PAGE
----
Cuomo investigation expanded to include COVID vaccine politicization: report

Cuomo investigation expanded to include COVID vaccine politicization: report

The New York State Attorney General’s office has expanded its sexual harassment investigation into Gov. Andrew Cuomo to include looking at whether one of the governor’s top advisers offered access to COVID vaccines for political connections. 

Investigators spoke to three Democratic county executives who said they were caught off guard when they received calls from Larry Schwartz, a volunteer adviser overseeing vaccine distribution across New York, sources told the Wall Street Journal. In phone calls centering on vaccine allocation, Schwartz reportedly asked if they would be calling for the governor’s resignation. 

Schwartz is said to have contacted at least six executives in early March, just as Cuomo was facing demands from within his own party to resign amid sexual harassment claims and allegations of nursing home mismanagement. The governor at the time was also making personal phone calls to state lawmakers to drum up support for remaining in office. 

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Schwartz has said he didn’t link vaccine allotment to political considerations. 

Lindsey Boylan, a former Cuomo staffer who accused the governor of repeated sexual harassment, also accused Schwartz of “criminal abuse of power.” 

“Larry Schwartz is not a public servant,” she wrote on Twitter. “He is an enforcer who represents the worst of @NYGovCuomo’s corrupt administration. Linking life-saving vaccine access to political support for the governor is a criminal abuse of power.”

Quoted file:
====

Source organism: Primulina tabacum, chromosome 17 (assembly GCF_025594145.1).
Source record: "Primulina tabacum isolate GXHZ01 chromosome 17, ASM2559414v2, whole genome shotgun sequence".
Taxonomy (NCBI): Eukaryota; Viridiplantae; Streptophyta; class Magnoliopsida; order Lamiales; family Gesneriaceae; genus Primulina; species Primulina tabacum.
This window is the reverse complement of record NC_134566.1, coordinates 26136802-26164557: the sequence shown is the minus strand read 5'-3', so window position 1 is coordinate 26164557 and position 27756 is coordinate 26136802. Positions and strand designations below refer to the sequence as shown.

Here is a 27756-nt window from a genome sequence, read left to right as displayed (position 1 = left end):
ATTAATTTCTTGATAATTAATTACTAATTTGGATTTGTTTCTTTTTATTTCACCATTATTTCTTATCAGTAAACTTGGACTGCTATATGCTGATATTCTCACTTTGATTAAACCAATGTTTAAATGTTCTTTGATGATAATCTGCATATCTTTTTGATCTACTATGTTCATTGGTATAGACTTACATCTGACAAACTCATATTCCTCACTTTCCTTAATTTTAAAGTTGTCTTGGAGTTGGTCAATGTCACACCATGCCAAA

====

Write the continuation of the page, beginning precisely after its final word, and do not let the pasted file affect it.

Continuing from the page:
Schwartz, an executive at an airport concessions company, resigned from his post as vaccine czar last week after the state legislature repealed an ethics order by the governor for unpaid state advisers. If Schwartz had stayed on in his position, he would have been banned from lobbying the Cuomo administration for two years after departing the administration. 

The same order also exempted unpaid “adviser” volunteers from other ethics rules, including some transparency guidelines and rules on open meetings, public records keeping and financial disclosures, according to the report.

The repeal of the governor’s ethics exemption order was led by state Sen. John Liu, a Democrat from the Queens borough of New York City who has been an outspoken critic of the governor.

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On Thursday, Liu claimed that the ethics exemptions allowed by Cuomo’s now-repealed executive order made a mockery of the notion that high-level state volunteers were working in the public’s interest.

“What does political loyalty have to do with public need for vaccine doses?” Liu asked last week. “These so-called volunteers can say until they’re blue in the face, ‘Oh, I’m only doing this for the public interest,’ but without disclosing any other interests they have, it’s impossible for the public to agree with those contentions.”

Richard Azzopardi, longtime Cuomo adviser and spokesman, shot back at Liu: “Larry Schwartz was working 16-hour days while [Liu] was sitting in his … underwear,”

The governor has recently been embroiled in several scandals, including allegations of sexual misconduct from former aides and other women; accusations that his administration underreported coronavirus deaths in the state’s nursing homes; reports that he improperly had state employees work on the production of a book; and claims of a possible cover-up of structural problems with a bridge named for Cuomo’s late father.

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Meanwhile, Schwartz said in a statement through Azzopardi that he had always intended to step down from his coronavirus-related duties “as we achieved certain milestones,” according to the Albany Times Union. 

Fox News’ Dom Calicchio contributed to this report.

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